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Eliane Elias Sings Jobim (1998)

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Marc Johnson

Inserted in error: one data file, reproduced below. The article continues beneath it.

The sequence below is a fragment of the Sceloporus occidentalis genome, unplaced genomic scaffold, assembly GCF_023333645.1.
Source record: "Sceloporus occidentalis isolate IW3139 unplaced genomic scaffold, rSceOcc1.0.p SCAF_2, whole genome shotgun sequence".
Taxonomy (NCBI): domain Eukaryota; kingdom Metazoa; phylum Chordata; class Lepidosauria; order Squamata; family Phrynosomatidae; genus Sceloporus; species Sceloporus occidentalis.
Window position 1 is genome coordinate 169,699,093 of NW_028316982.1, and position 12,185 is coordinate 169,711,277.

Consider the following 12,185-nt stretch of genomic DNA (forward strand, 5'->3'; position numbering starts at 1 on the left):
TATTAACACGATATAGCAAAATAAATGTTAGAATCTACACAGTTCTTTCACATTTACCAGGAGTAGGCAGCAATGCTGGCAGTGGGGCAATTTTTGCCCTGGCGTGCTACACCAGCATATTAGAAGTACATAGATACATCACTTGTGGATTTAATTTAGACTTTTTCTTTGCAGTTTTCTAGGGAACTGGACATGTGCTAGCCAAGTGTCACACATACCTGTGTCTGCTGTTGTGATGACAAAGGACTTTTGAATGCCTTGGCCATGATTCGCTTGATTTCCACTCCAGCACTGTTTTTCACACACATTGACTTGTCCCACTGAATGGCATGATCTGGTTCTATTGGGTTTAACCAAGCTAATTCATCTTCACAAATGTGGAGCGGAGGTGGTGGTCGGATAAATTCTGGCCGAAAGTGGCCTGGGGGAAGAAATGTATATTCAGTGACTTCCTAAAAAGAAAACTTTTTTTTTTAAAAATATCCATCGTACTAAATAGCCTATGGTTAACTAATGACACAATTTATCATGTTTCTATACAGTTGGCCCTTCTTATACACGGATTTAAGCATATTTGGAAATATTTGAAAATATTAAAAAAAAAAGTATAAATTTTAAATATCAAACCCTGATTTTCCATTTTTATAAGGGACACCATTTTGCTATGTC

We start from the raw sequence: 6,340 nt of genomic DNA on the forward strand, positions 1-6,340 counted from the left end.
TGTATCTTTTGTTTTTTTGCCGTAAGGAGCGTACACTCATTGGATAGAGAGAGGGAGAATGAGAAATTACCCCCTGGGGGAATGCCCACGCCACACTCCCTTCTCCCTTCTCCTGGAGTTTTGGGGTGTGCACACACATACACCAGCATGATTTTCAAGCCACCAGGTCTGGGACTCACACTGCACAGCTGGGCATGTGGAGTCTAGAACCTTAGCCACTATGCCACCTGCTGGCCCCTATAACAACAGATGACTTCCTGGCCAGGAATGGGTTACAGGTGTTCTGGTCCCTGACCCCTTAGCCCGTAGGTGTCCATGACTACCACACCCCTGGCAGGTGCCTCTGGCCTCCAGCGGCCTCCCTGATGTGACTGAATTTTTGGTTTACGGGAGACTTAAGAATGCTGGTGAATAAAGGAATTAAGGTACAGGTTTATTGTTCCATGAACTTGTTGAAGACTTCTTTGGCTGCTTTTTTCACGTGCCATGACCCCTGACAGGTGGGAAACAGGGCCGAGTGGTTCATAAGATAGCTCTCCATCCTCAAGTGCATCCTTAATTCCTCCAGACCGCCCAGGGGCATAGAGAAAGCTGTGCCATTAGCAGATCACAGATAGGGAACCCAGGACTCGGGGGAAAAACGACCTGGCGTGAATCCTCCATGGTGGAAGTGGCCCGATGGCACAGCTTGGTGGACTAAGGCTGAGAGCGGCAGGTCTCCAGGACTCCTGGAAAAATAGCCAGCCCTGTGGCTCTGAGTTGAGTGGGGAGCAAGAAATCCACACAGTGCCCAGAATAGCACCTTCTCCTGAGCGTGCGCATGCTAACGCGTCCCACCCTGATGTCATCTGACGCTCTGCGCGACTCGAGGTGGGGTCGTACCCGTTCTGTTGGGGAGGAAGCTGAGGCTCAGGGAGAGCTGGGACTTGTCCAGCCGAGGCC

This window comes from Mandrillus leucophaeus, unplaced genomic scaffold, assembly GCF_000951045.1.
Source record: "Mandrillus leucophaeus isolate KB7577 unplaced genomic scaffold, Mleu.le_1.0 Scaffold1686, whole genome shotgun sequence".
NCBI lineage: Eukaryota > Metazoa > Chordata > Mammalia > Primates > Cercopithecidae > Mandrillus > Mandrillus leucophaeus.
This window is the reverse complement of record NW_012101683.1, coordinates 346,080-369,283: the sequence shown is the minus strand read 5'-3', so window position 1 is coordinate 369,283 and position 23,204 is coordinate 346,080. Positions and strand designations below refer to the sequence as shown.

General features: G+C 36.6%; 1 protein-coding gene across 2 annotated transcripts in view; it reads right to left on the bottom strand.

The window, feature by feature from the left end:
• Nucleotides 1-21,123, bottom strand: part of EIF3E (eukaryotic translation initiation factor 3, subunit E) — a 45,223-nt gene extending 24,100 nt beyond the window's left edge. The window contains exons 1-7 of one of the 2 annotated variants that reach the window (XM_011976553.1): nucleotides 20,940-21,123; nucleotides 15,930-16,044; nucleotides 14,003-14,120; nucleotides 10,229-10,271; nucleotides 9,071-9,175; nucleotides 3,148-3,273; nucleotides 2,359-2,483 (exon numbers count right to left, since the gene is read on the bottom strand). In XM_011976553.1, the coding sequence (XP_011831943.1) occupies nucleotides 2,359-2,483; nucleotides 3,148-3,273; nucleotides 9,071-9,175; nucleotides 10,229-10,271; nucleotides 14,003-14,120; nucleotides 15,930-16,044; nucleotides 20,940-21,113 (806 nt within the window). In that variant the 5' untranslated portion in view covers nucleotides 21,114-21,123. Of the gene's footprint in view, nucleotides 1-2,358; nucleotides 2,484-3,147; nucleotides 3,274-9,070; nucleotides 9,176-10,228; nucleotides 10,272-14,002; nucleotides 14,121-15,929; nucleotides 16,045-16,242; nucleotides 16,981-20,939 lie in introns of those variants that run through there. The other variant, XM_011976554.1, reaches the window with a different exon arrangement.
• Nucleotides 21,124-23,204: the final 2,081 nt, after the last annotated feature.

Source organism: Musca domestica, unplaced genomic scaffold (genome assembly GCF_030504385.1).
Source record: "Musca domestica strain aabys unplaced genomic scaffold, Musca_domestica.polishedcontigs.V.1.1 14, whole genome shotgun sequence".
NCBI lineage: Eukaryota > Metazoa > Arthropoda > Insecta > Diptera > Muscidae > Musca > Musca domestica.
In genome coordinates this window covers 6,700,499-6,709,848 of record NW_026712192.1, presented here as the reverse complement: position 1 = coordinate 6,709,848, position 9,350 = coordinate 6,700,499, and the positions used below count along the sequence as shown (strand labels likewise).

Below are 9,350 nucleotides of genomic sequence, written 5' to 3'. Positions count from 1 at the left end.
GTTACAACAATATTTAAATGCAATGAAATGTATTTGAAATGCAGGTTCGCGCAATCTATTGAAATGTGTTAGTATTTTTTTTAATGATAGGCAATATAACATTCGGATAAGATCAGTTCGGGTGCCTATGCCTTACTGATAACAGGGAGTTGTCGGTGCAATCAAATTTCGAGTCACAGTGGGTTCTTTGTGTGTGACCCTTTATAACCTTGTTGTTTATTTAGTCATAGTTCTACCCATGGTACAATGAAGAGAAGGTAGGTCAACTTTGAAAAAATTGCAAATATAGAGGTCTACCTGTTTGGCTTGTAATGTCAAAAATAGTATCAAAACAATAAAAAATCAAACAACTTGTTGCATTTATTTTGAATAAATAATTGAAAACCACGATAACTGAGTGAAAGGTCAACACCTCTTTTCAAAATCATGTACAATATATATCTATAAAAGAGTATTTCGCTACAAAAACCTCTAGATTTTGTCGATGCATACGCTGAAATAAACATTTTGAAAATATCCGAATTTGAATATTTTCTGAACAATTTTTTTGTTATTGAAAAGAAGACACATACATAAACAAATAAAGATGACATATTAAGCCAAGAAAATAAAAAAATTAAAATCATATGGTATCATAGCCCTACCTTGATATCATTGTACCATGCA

Eliane Elias has considerable chops as an acoustic pianist, although as a singer, she is definitely limited and doesn't have a great range by any means. No one's going to mistake Elias' singing for that of Flora Purim, Astrud Gilberto, Gal Costa or Tânia Maria. But while her voice is paper-thin, Elias sings with enough feeling and sincerity to make Sings Jobim a decent, if conventional, Brazilian jazz offering. Her second tribute to Antonio Carlos Jobim (the first was 1989's all-instrumental Eliane Elias Plays Jobim), this CD finds her staying away from instrumentals and embracing familiar, oft-recorded bossa nova standards like "The Girl from Ipanema," "So Danco Samba," "One Note Samba" and "Desafinado." Elias' singing (most of it in Portuguese) is the focal point, although she gets in a few nice piano solos. Unfortunately, Elias plays it safe and doesn't offer a lot of surprises. Given the many great but lesser-known songs that Jobim wrote, one wishes Elias had been less conservative and more adventurous in her choice of material. Although pleasant enough, this isn't one of her essential releases. ~ Alex Henderson